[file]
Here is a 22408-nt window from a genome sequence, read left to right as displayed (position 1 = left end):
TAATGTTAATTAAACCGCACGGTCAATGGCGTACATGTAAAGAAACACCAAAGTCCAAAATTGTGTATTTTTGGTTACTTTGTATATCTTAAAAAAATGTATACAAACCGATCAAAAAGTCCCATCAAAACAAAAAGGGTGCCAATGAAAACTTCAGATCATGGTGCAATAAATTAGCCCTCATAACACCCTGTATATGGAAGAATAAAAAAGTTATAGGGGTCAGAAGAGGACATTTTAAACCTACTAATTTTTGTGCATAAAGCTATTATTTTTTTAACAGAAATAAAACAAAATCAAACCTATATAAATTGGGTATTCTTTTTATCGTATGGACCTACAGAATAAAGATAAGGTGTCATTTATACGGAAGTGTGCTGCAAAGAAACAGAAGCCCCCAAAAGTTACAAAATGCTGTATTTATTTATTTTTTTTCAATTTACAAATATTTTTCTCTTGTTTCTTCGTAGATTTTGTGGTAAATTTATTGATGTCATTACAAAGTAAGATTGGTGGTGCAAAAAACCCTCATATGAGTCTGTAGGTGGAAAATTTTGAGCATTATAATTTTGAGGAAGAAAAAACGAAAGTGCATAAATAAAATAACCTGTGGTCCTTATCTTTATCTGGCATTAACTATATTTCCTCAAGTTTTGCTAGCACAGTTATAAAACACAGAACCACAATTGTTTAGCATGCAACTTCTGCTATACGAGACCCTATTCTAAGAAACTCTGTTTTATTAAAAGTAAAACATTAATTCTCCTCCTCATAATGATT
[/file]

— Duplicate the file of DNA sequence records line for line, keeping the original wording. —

Here is a 22408-nt window from a genome sequence, read left to right as displayed (position 1 = left end):
TAATGTTAATTAAACCGCACGGTCAATGGCGTACATGTAAAGAAACACCAAAGTCCAAAATTGTGTATTTTTGGTTACTTTGTATATCTTAAAAAAATGTATACAAACCGATCAAAAAGTCCCATCAAAACAAAAAGGGTGCCAATGAAAACTTCAGATCATGGTGCAATAAATTAGCCCTCATAACACCCTGTATATGGAAGAATAAAAAAGTTATAGGGGTCAGAAGAGGACATTTTAAACCTACTAATTTTTGTGCATAAAGCTATTATTTTTTTAACAGAAATAAAACAAAATCAAACCTATATAAATTGGGTATTCTTTTTATCGTATGGACCTACAGAATAAAGATAAGGTGTCATTTATACGGAAGTGTGCTGCAAAGAAACAGAAGCCCCCAAAAGTTACAAAATGCTGTATTTATTTATTTTTTTTCAATTTACAAATATTTTTCTCTTGTTTCTTCGTAGATTTTGTGGTAAATTTATTGATGTCATTACAAAGTAAGATTGGTGGTGCAAAAAACCCTCATATGAGTCTGTAGGTGGAAAATTTTGAGCATTATAATTTTGAGGAAGAAAAAACGAAAGTGCATAAATAAAATAACCTGTGGTCCTTATCTTTATCTGGCATTAACTATATTTCCTCAAGTTTTGCTAGCACAGTTATAAAACACAGAACCACAATTGTTTAGCATGCAACTTCTGCTATACGAGACCCTATTCTAAGAAACTCTGTTTTATTAAAAGTAAAACATTAATTCTCCTCCTCATAATGATT